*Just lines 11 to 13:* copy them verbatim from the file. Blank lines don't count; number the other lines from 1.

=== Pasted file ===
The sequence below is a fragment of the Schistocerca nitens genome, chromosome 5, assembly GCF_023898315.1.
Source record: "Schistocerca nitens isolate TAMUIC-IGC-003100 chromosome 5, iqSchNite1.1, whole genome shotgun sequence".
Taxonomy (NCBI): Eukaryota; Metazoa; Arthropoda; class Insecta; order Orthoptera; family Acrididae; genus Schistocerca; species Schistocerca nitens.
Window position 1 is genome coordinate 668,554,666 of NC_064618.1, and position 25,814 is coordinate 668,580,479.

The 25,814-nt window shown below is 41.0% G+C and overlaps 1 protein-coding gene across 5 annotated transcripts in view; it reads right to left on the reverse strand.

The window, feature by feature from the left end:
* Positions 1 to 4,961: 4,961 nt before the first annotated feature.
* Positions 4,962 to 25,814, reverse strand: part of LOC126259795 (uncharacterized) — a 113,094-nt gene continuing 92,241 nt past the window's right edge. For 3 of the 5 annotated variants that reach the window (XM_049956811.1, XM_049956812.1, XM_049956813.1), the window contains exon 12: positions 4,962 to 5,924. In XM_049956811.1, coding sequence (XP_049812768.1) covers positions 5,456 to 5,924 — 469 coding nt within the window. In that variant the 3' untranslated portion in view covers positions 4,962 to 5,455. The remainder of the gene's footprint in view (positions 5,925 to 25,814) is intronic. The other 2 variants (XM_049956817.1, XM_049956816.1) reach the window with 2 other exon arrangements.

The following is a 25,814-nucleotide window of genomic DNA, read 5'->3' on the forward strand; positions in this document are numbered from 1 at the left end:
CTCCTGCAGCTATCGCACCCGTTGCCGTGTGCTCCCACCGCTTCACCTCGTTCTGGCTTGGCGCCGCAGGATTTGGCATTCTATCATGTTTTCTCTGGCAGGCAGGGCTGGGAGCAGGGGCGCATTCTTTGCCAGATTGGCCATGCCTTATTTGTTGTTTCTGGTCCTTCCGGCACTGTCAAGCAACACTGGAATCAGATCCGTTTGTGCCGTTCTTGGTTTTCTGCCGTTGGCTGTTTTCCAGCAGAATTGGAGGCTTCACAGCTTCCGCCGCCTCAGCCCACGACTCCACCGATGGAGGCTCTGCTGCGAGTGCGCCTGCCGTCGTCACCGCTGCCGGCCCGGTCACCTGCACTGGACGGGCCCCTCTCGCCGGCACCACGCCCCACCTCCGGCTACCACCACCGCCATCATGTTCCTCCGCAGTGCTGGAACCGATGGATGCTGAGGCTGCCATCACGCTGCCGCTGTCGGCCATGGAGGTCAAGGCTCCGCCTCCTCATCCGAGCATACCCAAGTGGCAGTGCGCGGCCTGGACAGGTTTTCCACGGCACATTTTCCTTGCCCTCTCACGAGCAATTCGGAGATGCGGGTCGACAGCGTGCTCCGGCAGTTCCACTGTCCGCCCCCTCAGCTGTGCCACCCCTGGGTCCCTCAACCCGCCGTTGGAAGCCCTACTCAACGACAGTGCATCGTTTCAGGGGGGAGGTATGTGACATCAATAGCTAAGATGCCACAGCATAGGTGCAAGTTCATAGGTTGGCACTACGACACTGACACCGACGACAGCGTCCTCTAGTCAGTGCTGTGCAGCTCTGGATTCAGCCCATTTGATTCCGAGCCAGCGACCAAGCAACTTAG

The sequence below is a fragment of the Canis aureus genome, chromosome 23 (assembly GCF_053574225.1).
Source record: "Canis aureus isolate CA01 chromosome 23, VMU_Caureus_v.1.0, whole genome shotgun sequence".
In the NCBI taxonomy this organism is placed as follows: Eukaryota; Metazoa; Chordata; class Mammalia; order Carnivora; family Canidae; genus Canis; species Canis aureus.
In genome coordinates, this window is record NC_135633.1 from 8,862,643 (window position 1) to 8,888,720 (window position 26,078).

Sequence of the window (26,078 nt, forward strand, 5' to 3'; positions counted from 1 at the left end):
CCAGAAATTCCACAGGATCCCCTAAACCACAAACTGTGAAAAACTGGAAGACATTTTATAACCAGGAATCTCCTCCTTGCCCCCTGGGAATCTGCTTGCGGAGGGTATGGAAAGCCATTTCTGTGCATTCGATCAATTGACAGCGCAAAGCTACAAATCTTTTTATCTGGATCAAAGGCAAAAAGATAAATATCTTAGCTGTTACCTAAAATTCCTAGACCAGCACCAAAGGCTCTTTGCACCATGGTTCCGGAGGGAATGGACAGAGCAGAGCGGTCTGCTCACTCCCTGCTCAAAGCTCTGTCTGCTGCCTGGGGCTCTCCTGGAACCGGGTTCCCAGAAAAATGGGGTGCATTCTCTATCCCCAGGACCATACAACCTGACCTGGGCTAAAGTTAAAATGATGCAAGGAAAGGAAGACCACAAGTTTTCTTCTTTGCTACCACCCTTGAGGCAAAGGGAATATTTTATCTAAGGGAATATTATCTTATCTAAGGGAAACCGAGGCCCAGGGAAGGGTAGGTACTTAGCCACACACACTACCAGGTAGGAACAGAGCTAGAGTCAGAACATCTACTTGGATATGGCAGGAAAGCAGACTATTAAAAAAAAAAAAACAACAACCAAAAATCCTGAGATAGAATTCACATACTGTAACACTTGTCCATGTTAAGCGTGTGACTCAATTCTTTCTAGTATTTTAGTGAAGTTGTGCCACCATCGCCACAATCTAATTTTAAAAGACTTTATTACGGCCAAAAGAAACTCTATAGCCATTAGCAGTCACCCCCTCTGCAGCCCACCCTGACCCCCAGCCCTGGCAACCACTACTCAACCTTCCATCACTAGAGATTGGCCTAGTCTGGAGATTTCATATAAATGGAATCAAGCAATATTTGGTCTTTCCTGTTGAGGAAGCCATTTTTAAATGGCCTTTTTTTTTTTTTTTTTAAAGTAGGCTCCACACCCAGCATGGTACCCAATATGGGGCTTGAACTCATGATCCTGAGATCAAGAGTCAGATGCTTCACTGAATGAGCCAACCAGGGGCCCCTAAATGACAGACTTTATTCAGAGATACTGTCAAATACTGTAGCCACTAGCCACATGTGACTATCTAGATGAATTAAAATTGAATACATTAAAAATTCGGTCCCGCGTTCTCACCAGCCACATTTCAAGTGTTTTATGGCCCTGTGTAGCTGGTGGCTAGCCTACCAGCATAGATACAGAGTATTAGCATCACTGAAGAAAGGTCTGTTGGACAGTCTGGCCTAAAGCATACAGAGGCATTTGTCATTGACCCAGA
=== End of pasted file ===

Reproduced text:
The sequence below is a fragment of the Canis aureus genome, chromosome 23 (assembly GCF_053574225.1).
Source record: "Canis aureus isolate CA01 chromosome 23, VMU_Caureus_v.1.0, whole genome shotgun sequence".
In the NCBI taxonomy this organism is placed as follows: Eukaryota; Metazoa; Chordata; class Mammalia; order Carnivora; family Canidae; genus Canis; species Canis aureus.